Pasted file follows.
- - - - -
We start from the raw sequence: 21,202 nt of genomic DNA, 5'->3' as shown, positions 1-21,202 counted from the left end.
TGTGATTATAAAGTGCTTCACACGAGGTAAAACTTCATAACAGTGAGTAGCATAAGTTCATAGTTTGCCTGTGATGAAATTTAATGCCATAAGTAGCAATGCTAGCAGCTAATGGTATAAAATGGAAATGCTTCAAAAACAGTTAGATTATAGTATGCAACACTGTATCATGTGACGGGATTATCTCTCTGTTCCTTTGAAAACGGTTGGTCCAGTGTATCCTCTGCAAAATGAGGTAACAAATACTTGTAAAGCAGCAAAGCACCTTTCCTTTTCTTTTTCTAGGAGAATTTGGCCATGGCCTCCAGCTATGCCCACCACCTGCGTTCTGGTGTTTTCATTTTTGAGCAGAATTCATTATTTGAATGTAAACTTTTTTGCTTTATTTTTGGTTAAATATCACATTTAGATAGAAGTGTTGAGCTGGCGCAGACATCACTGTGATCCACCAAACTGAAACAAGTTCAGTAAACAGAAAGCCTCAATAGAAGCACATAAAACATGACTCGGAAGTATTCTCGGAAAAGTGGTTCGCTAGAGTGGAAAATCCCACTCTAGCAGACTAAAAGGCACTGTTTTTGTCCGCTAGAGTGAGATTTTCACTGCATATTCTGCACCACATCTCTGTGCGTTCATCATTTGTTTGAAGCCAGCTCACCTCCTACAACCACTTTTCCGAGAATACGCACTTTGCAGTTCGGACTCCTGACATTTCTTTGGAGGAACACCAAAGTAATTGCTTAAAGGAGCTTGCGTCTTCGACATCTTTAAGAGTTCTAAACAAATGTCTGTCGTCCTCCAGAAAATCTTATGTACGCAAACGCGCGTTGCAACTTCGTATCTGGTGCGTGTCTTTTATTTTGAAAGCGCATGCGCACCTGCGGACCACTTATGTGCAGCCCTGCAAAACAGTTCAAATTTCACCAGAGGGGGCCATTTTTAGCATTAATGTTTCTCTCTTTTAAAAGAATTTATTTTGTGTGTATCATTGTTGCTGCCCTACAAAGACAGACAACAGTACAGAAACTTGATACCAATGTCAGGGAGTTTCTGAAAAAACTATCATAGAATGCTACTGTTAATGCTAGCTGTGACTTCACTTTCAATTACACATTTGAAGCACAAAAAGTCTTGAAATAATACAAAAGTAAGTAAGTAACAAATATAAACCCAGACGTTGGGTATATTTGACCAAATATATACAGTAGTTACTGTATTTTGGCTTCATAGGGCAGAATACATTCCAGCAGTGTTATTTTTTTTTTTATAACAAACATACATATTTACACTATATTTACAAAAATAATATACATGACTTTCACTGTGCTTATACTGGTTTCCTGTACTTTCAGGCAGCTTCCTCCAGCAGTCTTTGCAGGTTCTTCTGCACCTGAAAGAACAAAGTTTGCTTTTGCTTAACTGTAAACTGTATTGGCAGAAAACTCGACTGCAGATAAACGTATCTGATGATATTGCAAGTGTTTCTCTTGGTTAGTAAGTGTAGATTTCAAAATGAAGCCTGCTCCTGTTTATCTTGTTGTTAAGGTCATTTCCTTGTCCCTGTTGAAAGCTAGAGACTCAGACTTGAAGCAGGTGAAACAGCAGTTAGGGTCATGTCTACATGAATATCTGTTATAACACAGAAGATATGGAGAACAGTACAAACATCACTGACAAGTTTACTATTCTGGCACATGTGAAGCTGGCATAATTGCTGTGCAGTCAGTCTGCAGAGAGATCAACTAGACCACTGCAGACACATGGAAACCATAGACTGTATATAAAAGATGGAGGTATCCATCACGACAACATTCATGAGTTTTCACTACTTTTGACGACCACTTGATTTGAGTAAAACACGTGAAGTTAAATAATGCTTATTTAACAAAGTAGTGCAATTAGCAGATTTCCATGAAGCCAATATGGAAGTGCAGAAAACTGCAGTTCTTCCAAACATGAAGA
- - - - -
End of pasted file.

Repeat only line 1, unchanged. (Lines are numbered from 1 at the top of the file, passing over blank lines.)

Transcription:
We start from the raw sequence: 21,202 nt of genomic DNA, 5'->3' as shown, positions 1-21,202 counted from the left end.